In the Addendum to the report, the Special Rapporteur further calls for a more in-depth study of the human rights impact of technical standards and the role played by Standards Developing Organisations. In particular, the Special Rapporteur encourages developers and other stakeholders to be sensitive to the human rights implications of their work, including by encoding human rights values during the protocol design process where appropriate.
The presentation of the Special Rapporteur’s report, and the responses of States and other stakeholders thereto, can be watched here (Human Rights Council, Regular Sessions, ID – SR on freedom of expression).
ARTICLE 19 Submission
ARTICLE 19 took part in the consultations organised by the Special Rapporteur ahead of this report. In our submission to the report, ARTICLE 19 noted the challenging legal framework within which Internet access providers must operate, from telecommunications’ authorities broad powers to order Internet shutdowns or blocking of certain services to data localisation requirements. At the same time, we highlighted a serious lack of clarity when it came to the terms of service offered by Internet access providers. We also identified many areas where the telecommunications lobby has sought to undermine the rights of users, from undermining net neutrality to the rolling out of 5G.
ARTICLE 19 shares the conclusions of the Special Rapporteur on the role of the Internet access sector to respect human rights, in particular the rights to freedom of expression and privacy. The Special Rapporteur’s recommendations correspond closely to those in ARTICLE 19’s policy “Getting connected: Freedom of expression, telcos and ISPs”, to be launched at an HRC side event on 14 June. We recommend that telcos and ISPs should ensure that in their operations, they embody the fundamental principles of a human rights-based approach, including respect for human rights, participation, empowerment, non-discrimination and equality and accountability.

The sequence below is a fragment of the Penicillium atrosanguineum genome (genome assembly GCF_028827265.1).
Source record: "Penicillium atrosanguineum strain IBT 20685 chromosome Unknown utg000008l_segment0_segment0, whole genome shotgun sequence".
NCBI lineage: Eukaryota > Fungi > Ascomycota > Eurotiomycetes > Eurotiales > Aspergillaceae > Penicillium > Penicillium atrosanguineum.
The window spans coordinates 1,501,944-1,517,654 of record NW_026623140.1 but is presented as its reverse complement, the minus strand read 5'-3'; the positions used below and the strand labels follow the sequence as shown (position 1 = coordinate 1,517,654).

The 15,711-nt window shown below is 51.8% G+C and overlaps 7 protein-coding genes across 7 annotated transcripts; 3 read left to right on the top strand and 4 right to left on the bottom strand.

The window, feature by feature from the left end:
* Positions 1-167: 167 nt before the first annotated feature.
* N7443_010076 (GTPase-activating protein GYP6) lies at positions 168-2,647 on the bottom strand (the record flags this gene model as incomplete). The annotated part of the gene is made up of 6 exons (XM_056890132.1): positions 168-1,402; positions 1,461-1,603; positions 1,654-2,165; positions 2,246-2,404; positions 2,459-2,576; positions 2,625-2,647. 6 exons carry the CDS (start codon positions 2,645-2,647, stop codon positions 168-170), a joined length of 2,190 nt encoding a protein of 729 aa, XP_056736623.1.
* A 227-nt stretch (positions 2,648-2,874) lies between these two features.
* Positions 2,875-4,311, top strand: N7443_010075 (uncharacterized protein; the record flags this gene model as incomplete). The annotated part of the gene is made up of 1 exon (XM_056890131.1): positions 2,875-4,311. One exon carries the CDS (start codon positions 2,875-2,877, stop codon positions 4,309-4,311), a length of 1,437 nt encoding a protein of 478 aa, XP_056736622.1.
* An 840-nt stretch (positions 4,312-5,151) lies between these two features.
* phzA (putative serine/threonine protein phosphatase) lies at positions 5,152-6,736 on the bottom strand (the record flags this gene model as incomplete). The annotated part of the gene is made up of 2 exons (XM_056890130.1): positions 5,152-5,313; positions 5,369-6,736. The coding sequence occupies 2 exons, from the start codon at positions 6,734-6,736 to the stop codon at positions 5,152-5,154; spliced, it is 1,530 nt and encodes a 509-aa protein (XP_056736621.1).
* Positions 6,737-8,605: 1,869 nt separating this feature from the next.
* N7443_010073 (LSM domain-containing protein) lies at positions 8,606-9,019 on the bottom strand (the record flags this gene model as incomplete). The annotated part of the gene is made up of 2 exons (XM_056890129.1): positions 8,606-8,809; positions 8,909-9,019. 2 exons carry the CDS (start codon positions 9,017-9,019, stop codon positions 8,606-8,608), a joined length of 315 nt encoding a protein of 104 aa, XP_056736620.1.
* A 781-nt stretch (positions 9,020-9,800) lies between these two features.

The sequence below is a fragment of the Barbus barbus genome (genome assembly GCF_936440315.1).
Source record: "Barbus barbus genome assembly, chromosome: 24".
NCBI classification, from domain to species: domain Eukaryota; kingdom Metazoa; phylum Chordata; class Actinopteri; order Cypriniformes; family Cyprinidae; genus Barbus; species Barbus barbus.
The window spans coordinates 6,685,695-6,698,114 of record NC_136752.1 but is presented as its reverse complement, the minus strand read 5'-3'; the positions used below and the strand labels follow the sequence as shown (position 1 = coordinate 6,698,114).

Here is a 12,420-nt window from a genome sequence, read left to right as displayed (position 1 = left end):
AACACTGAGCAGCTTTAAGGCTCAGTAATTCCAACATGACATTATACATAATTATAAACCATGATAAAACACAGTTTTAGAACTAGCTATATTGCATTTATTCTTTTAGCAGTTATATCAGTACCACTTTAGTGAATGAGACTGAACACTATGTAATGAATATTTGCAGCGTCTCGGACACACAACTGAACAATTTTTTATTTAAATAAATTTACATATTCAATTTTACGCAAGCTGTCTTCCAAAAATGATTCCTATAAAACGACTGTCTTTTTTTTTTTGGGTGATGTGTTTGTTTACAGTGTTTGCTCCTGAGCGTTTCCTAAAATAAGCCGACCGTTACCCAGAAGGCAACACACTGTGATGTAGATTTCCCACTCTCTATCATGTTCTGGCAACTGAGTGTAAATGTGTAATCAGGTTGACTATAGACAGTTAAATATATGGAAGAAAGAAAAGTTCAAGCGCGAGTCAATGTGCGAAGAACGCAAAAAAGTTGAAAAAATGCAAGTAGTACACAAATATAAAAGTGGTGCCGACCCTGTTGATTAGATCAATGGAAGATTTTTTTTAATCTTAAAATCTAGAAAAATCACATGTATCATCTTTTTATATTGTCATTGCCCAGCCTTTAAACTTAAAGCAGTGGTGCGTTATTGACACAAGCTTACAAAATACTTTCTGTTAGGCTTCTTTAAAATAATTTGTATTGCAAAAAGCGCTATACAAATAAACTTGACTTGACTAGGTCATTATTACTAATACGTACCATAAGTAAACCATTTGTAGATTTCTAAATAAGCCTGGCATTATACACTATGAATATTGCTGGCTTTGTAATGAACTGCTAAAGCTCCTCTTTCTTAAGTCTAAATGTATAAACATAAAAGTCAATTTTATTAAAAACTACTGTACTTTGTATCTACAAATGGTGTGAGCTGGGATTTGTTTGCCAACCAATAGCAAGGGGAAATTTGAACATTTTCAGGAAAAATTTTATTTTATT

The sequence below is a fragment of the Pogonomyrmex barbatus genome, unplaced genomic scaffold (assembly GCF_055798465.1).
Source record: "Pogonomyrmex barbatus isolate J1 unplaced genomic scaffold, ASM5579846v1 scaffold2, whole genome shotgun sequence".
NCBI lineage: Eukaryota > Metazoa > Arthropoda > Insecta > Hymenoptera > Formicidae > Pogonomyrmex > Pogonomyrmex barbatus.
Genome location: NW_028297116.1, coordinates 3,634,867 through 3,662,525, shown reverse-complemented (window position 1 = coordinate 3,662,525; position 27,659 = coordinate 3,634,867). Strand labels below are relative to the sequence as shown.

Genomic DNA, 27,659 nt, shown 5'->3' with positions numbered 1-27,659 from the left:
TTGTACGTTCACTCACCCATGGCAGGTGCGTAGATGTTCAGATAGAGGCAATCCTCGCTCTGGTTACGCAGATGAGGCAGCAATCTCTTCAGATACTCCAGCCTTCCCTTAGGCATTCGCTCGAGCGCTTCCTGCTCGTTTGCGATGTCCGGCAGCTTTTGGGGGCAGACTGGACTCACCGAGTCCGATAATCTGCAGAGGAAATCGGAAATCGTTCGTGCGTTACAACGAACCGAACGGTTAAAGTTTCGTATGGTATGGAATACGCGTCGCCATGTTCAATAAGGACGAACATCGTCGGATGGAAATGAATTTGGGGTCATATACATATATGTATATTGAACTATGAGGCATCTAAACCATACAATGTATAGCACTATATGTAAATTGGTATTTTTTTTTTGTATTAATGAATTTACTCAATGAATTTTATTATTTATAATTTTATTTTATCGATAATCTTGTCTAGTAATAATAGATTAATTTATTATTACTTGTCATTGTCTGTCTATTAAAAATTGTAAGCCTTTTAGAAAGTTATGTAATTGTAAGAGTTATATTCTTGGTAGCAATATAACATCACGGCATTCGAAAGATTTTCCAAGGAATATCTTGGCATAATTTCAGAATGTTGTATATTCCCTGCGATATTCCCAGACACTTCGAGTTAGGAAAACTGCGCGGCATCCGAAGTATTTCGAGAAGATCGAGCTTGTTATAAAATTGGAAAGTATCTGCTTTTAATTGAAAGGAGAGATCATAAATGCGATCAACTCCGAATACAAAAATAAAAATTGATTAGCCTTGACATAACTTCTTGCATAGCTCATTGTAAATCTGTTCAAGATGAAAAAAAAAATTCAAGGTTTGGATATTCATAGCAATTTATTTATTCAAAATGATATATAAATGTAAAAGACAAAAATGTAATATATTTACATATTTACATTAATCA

We also encourage Standards Developing Organisations to continue assessing the human rights impact of their work.
Following the presentation of the Special Rapporteur’s report at HRC 35, we call on States to act to bring their laws and practices in line with its recommendations, and for private companies to increase their efforts to respect freedom of expression on privacy online. We also calls on HRC states, in particular supporters of the Internet and Human Rights resolution, to integrate stronger standards on States’ obligations and private sector responsibilities into HRC resolutions in this field.
Alongside the presentation of his annual thematic report, the Special Rapporteur also presented reports on his official country visits to Tajikistan (March 2016), Japan (April 2016), and Turkey (November 2016).
We call on the governments of Japan, Turkey and Tajikistan to fully implement the Special Rapporteur’s recommendations following his country visits. ARTICLE 19, PEN International and other human rights organisations have called on States at HRC35 to condemn the recent crackdown on freedom of expression in Turkey, and promote the Special Rapporteur’s recommendations.
We further call on countries with outstanding requests for official visits from the Special Rapporteur to make arrangements for the completion of these visits without further delay.